”I fig­ured out that I could wheel him into the Y and into the hand­i­cap dress­ing room, and then wheel him into the pool where they have a chair that lifts peo­ple into the pool,” Su­san Saru­bin said. “And then he could swim. So he was able to keep up his swim train­ing the en­tire time.”

Saru­bin said the ex­pe­ri­ence made him re­al­ize how lucky he was.

”I spent a lot of time just sit­ting in the chair,” Saru­bin said. “To tell the truth, it made me very sen­si­tive to peo­ple who are like that all their lives, and I felt very for­tu­nate, and the weeks seemed like years in the be­gin­ning.”

He said at one point his or­tho­pe­dist had ex­tended his re­cov­ery time by four ad­di­tional weeks and that was heart­break­ing.

”We went to an ap­point­ment and it was aw­ful,” Saru­bin said. “We thought he was go­ing to be cleared to walk, and they said an­other four weeks. It was aw­ful.”

But thanks to Su­san Saru­bin’s en­cour­age­ment and drive was able to keep her hus­band fo­cused.

”The fact that I could swim made me feel nor­mal,” he said. “I be­gan to work on my­self and tell my­self that this was not for­ever. You just gotta keep your eye on the prize.”

By July, Saru­bin once again was run­ning and cy­cling. Within a month, he was able to achieve 80 miles on bike rides and 15-mile runs.

Saru­bin trains daily by cy­cling with his wife and trains for run­ning with Un­leashed, a Tal­bot Hu­mane char­ity run­ning group.

”I can­not say enough about the Un­leashed group,” Saru­bin said. “I have had so much fun with them. They are so sup­port­ive and sweet and so nice, and I have met so many peo­ple that I would never en­coun­tered with­out Un­leashed.”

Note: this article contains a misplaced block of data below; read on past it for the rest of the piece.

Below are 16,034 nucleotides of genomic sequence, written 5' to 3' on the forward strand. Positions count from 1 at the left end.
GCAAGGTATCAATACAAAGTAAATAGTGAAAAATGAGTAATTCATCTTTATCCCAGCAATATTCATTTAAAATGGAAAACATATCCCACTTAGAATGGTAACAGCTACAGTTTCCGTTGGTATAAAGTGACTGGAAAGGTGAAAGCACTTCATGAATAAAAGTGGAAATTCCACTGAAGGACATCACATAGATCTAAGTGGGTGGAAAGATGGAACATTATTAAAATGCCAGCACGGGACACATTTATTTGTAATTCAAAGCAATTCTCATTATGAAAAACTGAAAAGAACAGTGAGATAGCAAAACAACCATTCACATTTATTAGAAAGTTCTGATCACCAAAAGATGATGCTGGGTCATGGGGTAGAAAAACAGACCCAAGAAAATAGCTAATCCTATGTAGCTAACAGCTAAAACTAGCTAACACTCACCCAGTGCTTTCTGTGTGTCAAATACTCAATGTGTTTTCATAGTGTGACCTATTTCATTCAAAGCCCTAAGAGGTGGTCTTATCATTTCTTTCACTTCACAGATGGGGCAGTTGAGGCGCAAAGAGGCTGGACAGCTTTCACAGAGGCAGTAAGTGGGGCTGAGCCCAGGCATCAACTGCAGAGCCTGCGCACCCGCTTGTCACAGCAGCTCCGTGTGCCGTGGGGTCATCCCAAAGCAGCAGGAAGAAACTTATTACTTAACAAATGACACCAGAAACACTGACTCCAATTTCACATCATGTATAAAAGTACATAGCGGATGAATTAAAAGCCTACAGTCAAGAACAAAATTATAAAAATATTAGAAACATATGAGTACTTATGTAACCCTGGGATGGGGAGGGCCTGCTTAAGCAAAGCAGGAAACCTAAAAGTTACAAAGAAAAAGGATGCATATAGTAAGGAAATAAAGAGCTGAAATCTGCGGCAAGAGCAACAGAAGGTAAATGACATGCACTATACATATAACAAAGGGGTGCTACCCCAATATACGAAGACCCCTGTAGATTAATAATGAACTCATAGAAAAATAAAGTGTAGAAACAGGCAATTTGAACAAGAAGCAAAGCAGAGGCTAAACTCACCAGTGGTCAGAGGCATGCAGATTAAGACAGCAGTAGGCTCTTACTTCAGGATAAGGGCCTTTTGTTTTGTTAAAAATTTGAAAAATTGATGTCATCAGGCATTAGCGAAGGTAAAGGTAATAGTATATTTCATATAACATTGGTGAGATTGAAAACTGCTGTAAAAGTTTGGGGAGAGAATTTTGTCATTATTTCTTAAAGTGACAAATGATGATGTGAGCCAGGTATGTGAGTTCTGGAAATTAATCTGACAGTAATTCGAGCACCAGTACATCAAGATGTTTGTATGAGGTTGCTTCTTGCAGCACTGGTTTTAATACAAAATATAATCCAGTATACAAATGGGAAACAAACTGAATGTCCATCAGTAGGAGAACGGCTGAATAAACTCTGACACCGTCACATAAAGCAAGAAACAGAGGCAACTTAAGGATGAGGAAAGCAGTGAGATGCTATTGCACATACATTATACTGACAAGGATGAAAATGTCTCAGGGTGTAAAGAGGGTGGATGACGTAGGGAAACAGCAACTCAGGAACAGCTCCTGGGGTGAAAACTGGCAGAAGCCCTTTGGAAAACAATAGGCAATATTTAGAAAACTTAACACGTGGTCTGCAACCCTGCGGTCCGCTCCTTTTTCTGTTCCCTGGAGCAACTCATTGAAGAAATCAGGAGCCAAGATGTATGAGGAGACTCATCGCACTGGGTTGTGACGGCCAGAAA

Saru­bin loves the group so much he will wear a cy­cling jersey with the Un­leashed logo on his back dur­ing the race.

”It adds a qual­ity of life to be able to be out­side en­joy the scenery of the Eastern shore and to meet peo­ple,” Saru­bin said. “Meet­ing peo­ple and en­cour­ag­ing them to achieve their own goals is what truly mo­ti­vates me.”

For the Iron­man cham­pi­onship race, Saru­bin will be com­pet­ing against 12 other com­peti­tors in his age group from around the world.

”At my abil­ity and my age, you have to fin­ish the Iron­man in 17 hours. If you come it at 17:05, you didn’t fin­ish,” Saru­bin said. “So I will be chas­ing that time. That’s my only com­pe­ti­tion, the clock.”

Saru­bin chal­lenges the ag­ing game and re­fuses to be the quin­tes­sen­tial old man. He has a lot of sup­port to keep him mo­ti­vated, in­clud­ing his wife, who calls her­self “his stage mom.”

In the past, both his son and his daugh­ter have com­peted with him in races, and his son will join him in Hawaii for the com­pe­ti­tion.

Saru­bin has some ad­vice for other folks his age and hopes to in­spire oth­ers to get ac­tive and fight the stereo­typ­i­cal mes­sage of ag­ing.

”There is a joy in it. The good Lord made this body to move,” Saru­bin said. “There is al­ways some­thing that peo­ple can be do­ing — baby steps, but if you can walk, you can breathe, and move your arms, you can get fit and en­joy phys­i­cal­ity. We were made to move, and we gotta keep mov­ing.”

To keep track of Saru­bin’s progress dur­ing the race, tune into iron­man­live.com be­tween the hours of noon and 6 a.m. Oct. 14 and 15. His bib num­ber will be 178.

CON­TRIB­UTED PHOTO

Mur­ray Saru­bin on the bike course dur­ing Iron­man Mary­land, in Cam­bridge last Oc­to­ber.

CON­TRIB­UTED PHOTO

Saru­bin re­ceiv­ing his first place fin­isher’s age-group award and Iron­man World Cham­pi­onship qual­i­fy­ing let­ter at the 2016 Iron­man Mary­land awards break­fast last Oc­to­ber.

Newspapers in English

Newspapers from USA

© PressReader. All rights reserved.